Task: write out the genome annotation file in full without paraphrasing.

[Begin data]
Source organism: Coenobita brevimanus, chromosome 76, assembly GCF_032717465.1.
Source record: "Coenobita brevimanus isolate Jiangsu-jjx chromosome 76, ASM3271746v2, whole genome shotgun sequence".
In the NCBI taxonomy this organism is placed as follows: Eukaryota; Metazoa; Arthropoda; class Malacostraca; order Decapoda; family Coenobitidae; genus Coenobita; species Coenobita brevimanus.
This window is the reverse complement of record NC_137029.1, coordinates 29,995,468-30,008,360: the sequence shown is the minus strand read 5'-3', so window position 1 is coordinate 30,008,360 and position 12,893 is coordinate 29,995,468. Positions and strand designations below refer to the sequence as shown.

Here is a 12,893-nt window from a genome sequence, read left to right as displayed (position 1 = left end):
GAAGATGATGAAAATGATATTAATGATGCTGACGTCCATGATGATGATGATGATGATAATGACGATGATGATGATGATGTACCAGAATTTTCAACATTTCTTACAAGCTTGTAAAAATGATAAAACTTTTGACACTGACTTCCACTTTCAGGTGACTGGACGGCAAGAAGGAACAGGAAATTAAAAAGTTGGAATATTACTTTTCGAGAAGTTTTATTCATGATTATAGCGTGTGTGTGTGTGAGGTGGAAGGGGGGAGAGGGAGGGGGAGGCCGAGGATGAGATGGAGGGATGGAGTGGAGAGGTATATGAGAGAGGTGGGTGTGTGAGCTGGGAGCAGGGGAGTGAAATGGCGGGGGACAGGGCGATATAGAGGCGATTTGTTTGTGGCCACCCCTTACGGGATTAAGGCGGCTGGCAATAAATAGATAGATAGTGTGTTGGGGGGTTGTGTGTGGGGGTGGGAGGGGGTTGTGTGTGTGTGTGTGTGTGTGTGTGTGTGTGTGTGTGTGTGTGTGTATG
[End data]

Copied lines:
Source organism: Coenobita brevimanus, chromosome 76, assembly GCF_032717465.1.
Source record: "Coenobita brevimanus isolate Jiangsu-jjx chromosome 76, ASM3271746v2, whole genome shotgun sequence".
In the NCBI taxonomy this organism is placed as follows: Eukaryota; Metazoa; Arthropoda; class Malacostraca; order Decapoda; family Coenobitidae; genus Coenobita; species Coenobita brevimanus.
This window is the reverse complement of record NC_137029.1, coordinates 29,995,468-30,008,360: the sequence shown is the minus strand read 5'-3', so window position 1 is coordinate 30,008,360 and position 12,893 is coordinate 29,995,468. Positions and strand designations below refer to the sequence as shown.

Here is a 12,893-nt window from a genome sequence, read left to right as displayed (position 1 = left end):
GAAGATGATGAAAATGATATTAATGATGCTGACGTCCATGATGATGATGATGATGATAATGACGATGATGATGATGATGTACCAGAATTTTCAACATTTCTTACAAGCTTGTAAAAATGATAAAACTTTTGACACTGACTTCCACTTTCAGGTGACTGGACGGCAAGAAGGAACAGGAAATTAAAAAGTTGGAATATTACTTTTCGAGAAGTTTTATTCATGATTATAGCGTGTGTGTGTGTGAGGTGGAAGGGGGGAGAGGGAGGGGGAGGCCGAGGATGAGATGGAGGGATGGAGTGGAGAGGTATATGAGAGAGGTGGGTGTGTGAGCTGGGAGCAGGGGAGTGAAATGGCGGGGGACAGGGCGATATAGAGGCGATTTGTTTGTGGCCACCCCTTACGGGATTAAGGCGGCTGGCAATAAATAGATAGATAGTGTGTTGGGGGGTTGTGTGTGGGGGTGGGAGGGGGTTGTGTGTGTGTGTGTGTGTGTGTGTGTGTGTGTGTGTGTGTGTGTGTATG